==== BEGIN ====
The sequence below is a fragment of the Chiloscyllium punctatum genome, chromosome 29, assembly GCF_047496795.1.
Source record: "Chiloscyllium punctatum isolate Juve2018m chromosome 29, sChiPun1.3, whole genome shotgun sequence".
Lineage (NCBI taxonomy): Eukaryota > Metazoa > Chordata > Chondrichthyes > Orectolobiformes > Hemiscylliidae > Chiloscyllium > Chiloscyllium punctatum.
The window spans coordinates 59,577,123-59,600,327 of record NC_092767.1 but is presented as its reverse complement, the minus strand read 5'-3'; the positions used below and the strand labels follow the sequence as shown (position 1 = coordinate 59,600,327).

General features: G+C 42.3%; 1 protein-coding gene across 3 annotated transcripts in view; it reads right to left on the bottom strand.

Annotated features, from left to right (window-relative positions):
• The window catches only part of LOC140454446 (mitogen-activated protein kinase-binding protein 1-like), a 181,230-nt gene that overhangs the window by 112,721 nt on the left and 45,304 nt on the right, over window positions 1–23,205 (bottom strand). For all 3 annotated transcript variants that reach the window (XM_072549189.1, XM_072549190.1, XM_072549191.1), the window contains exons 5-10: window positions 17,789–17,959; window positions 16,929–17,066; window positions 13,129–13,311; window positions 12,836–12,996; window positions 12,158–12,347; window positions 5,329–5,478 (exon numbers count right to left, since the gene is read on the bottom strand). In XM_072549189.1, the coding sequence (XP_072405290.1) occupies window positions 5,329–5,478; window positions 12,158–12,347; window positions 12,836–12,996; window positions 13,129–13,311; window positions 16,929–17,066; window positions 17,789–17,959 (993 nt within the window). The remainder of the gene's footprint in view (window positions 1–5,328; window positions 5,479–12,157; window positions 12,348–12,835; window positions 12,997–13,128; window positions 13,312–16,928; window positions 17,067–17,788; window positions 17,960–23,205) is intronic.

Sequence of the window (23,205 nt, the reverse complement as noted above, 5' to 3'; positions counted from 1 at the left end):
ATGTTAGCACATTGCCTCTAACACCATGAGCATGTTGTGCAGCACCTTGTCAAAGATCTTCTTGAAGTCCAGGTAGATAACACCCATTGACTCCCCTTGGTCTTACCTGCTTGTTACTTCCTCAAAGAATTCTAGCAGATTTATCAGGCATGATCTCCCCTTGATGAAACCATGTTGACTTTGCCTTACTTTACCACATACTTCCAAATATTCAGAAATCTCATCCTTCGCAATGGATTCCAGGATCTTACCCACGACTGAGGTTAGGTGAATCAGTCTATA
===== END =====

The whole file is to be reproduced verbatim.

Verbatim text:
The sequence below is a fragment of the Chiloscyllium punctatum genome, chromosome 29, assembly GCF_047496795.1.
Source record: "Chiloscyllium punctatum isolate Juve2018m chromosome 29, sChiPun1.3, whole genome shotgun sequence".
Lineage (NCBI taxonomy): Eukaryota > Metazoa > Chordata > Chondrichthyes > Orectolobiformes > Hemiscylliidae > Chiloscyllium > Chiloscyllium punctatum.
The window spans coordinates 59,577,123-59,600,327 of record NC_092767.1 but is presented as its reverse complement, the minus strand read 5'-3'; the positions used below and the strand labels follow the sequence as shown (position 1 = coordinate 59,600,327).

General features: G+C 42.3%; 1 protein-coding gene across 3 annotated transcripts in view; it reads right to left on the bottom strand.

Annotated features, from left to right (window-relative positions):
• The window catches only part of LOC140454446 (mitogen-activated protein kinase-binding protein 1-like), a 181,230-nt gene that overhangs the window by 112,721 nt on the left and 45,304 nt on the right, over window positions 1–23,205 (bottom strand). For all 3 annotated transcript variants that reach the window (XM_072549189.1, XM_072549190.1, XM_072549191.1), the window contains exons 5-10: window positions 17,789–17,959; window positions 16,929–17,066; window positions 13,129–13,311; window positions 12,836–12,996; window positions 12,158–12,347; window positions 5,329–5,478 (exon numbers count right to left, since the gene is read on the bottom strand). In XM_072549189.1, the coding sequence (XP_072405290.1) occupies window positions 5,329–5,478; window positions 12,158–12,347; window positions 12,836–12,996; window positions 13,129–13,311; window positions 16,929–17,066; window positions 17,789–17,959 (993 nt within the window). The remainder of the gene's footprint in view (window positions 1–5,328; window positions 5,479–12,157; window positions 12,348–12,835; window positions 12,997–13,128; window positions 13,312–16,928; window positions 17,067–17,788; window positions 17,960–23,205) is intronic.

Sequence of the window (23,205 nt, the reverse complement as noted above, 5' to 3'; positions counted from 1 at the left end):
ATGTTAGCACATTGCCTCTAACACCATGAGCATGTTGTGCAGCACCTTGTCAAAGATCTTCTTGAAGTCCAGGTAGATAACACCCATTGACTCCCCTTGGTCTTACCTGCTTGTTACTTCCTCAAAGAATTCTAGCAGATTTATCAGGCATGATCTCCCCTTGATGAAACCATGTTGACTTTGCCTTACTTTACCACATACTTCCAAATATTCAGAAATCTCATCCTTCGCAATGGATTCCAGGATCTTACCCACGACTGAGGTTAGGTGAATCAGTCTATA